The Libre Software Meeting is a community-driven free software event that exists since 2000, composed of talks and workshops. Its 2012 edition will take place from July 7th to July 12th in Geneva, Switzerland.
In the context of this conference, I was responsible with Florian Fainelli from the OpenWRT project to organize the Embedded systems and open hardware track. This track will offer an interesting selection of talks related to embedded topics, concentrated between July 9th and July 11th:
I recently had the opportunity to use Yocto. I already practiced quite a lot with OpenEmbedded before. You can see Yocto as a project derived from OpenEmbedded even it is a bit more than that.
In fact, Yocto is made of Poky (a build system based on OpenEmbedded), a few added build tools (swabber, pseudo, etc.), as well as a set of meta data allowing to create embedded distributions for a number of targets.
The strength but also the weakness of OpenEmbedded is that it a very flexible build system. It can make production root filesystems, but also a complete distribution with its ready to use package repository, and this for multiple hardware platforms. It makes it a difficult system to get started and get efficient with. Even two years ago, the OpenEmbedded documentation contributed to making it difficult to get started. Indeed, OpenEmbedded did supply some documentation, but which only started to make sense once you start mastering it. This is quite a paradox for a piece of documentation. It lacked the elements allowing developers to understand its operation well.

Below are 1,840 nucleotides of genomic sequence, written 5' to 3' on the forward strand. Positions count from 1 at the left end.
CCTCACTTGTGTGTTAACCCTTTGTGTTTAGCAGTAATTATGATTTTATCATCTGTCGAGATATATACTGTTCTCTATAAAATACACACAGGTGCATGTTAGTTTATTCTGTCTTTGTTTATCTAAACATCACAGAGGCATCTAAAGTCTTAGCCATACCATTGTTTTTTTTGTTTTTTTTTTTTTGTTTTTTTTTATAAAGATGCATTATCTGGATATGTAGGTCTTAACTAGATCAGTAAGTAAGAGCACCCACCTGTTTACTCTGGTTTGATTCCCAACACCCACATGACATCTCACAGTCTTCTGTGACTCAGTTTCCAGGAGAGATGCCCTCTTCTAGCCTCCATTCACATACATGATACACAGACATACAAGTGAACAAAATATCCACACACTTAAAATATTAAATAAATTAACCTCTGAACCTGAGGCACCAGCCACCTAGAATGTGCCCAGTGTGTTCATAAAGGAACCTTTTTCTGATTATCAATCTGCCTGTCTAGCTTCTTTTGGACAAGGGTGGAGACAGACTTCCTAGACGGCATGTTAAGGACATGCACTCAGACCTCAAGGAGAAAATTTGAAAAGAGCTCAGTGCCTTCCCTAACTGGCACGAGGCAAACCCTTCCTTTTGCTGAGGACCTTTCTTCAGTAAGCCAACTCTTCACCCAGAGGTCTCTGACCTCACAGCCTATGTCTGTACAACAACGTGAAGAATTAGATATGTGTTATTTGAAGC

With Yocto, I was pleased to realize that substantial progress had been made on this side. The project comes with documentation that is much more exhaustive and above all much more accessible for beginners. Getting started with it is still not completely straightforward, but this time, this is rather because of the complexity and the rich features of the tool.
In a few hours, I managed to develop a minimalistic BSP (Board Support Package) for a given board (in this case a AT91SAM9G20-EK). The concept of layer allows to have a configuration layer specific to a given piece of hardware. You can even support multiple hardware platforms at once and add specific packages. A layer is indeed just a set of packages and configurations (or configuration overrides). The BSP is just a layer specific to one or several pieces of hardware.
As you can see, even to support a simple embedded board, there is already a number of concepts to deal with. There are also multiple ways of achieving the same result but which will be easier or more difficult to maintain. The concept of “BSP” for Yocto is therefore a kind of guideline to allow the Yocto community to have a common point of reference. I will try to illustrate the use of a BSP on the AT91SAMG20-EK board here and/or on my Google+ page.